(g) the risk of liability and other risks run by the salvors or their equipment;

(h) the promptness of the services rendered;

(i) the availability and use of vessels or other equipment intended for salvage operations;

(j) the state of readiness and efficiency of the salvor's equipment and the value thereof.

(2) Payment of a reward fixed according to paragraph (1) shall be made by all of the vessel and other property interests in proportion to their respective salved values. However, a State Party may in its national law provide that the payment of a reward has to be made by one of these interests, subject to a right of recourse of this interest against the other interests for their respective shares. Nothing in this article shall prevent any right of defence.

(3) The rewards, exclusive of any interest and recoverable legal costs that may be payable thereon, shall not exceed the salved values of the vessel and other property.

ARTICLE 14

Special compensation

(1) If the salvor has carried out salvage operations in respect of a vessel which by itself or its cargo threatened damage to the environment and has failed to earn a reward under article 13 at least equivalent to the special compensation assessable in accordance with this article, he shall be entitled to special compensation from the owner of that vessel equivalent to his expenses as herein defined.

(2) If, in the circumstances set out in paragraph (1), the salvor by his salvage operations has prevented or minimized damage to the environment, the special compensation payable by the owner to the salvor under paragraph (1) may be increased up to a maximum of 30% of the expenses incurred by the salvor. However, the tribunal, if it deems it fair and just to do so and bearing in mind the relevant criteria set out in article 13, paragraph (1), may increase such special compensation further, but in no event shall the total increase be more than 100% of the expenses incurred by the salvor.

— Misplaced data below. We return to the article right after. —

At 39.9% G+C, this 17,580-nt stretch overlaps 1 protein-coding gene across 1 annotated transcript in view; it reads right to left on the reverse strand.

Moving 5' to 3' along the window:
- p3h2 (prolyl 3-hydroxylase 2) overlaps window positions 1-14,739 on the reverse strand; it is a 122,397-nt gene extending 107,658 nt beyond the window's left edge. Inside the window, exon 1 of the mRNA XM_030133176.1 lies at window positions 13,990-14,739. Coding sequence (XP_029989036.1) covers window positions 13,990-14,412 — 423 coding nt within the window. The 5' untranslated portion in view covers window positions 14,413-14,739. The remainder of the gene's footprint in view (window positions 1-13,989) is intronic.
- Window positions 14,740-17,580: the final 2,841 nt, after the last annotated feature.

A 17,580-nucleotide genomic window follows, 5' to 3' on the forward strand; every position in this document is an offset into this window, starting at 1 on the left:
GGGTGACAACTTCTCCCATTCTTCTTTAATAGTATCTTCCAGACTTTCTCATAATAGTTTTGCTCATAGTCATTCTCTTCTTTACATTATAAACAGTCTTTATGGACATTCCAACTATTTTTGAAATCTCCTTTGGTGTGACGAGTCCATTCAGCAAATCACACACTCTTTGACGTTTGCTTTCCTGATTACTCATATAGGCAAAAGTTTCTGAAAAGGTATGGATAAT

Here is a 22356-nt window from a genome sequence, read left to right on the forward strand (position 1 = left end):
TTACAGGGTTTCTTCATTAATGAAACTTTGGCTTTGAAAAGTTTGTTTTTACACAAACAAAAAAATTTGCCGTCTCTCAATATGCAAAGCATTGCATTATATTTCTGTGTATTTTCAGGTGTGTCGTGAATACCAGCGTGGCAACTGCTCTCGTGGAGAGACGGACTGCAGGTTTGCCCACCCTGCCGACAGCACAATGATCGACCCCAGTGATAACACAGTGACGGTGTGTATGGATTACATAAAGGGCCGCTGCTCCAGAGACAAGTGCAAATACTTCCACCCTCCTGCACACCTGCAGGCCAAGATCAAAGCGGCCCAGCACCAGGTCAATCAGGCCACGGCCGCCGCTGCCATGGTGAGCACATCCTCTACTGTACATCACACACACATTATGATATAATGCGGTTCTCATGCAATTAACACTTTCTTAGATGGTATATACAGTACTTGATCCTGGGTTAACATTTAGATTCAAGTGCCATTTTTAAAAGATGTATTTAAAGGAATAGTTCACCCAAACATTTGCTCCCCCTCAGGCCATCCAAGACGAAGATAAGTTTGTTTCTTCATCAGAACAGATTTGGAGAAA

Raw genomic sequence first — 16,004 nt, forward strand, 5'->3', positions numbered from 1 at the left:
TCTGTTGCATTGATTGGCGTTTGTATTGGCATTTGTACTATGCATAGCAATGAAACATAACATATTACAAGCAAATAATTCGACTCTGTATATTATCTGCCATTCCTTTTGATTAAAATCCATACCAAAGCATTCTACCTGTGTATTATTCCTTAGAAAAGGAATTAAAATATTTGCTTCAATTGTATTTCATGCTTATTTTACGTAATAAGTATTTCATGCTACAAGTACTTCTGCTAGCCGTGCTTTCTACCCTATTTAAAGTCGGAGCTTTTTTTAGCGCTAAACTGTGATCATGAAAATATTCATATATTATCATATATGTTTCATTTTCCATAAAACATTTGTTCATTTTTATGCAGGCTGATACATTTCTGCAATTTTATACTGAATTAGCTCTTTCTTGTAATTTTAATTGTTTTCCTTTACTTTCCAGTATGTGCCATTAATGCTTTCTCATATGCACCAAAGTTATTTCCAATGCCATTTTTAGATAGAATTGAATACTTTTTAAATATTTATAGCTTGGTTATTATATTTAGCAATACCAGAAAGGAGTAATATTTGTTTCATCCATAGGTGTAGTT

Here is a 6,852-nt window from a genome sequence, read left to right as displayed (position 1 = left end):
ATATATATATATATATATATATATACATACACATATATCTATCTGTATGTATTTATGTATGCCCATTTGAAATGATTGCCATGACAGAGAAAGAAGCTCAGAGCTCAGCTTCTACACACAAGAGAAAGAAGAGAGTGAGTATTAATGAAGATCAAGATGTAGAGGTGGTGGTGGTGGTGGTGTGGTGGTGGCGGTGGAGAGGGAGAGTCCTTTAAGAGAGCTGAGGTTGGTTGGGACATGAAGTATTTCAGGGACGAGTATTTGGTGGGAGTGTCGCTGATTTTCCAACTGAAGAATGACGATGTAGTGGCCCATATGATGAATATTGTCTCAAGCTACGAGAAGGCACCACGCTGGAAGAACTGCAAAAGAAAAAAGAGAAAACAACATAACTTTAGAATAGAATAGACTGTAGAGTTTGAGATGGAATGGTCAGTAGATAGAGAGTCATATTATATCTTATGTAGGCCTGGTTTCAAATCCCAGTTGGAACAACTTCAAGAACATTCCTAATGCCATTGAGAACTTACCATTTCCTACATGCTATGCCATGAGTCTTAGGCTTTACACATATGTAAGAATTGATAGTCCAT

(3) Salvor's expenses for the purpose of paragraphs (1) and (2) means the out-of-pocket expenses reasonably incurred by the salvor in the salvage operation and a fair rate for equipment and personnel actually and reasonably used in the salvage operation, taking into consideration the criteria set out in article 13, paragraph 1 (h), (i) and (j).

(4) The total special compensation under this article shall be paid only if and to the extent that such compensation is greater than any reward recoverable by the salvor under article 13.

(5) If the salvor has been negligent and has thereby failed to prevent or minimize damage to the environment, he may be deprived of the whole or part of any special compensation due under this article.

(6) Nothing in this article shall effect any right of recourse on the part of the owner of the vessel.

ARTICLE 15

Apportionment between salvors

(1) The apportionment of a reward under article 13 between salvors shall be made on the basis of the criteria contained in that article.

(2) The apportionment between the owner, master and other persons in the service of each salving vessel shall be determined by the law of the flag of that vessel. If the salvage has not been carried out from a vessel, the apportionment shall be determined by the law governing the contract between the salvor and his servants.

ARTICLE 16

Salvage of persons

(1) No remuneration is due from persons whose lives are saved, but nothing in this article shall affect the provisions of national law on this subject.

(2) A salvor of human life, who has taken part in the services rendered on the occasion of the accident giving rise to salvage, is entitled to a fair share of the payment awarded to the salvor for salving the vessel or other property or preventing or minimizing damage to the environment.

ARTICLE 17

Services rendered under existing contracts

No payment is due under the provisions of this Convention unless the services rendered exceed what can be reasonably considered as due performance of a contract entered into before the danger arose.

ARTICLE 18

The effect of salvor's misconduct

A salvor may be deprived of the whole or part of the payment due under this Convention to the extent that the salvage operations have become necessary or more difficult because of fault or neglect on his part or if the salvor has been guilty of fraud or other dishonest conduct.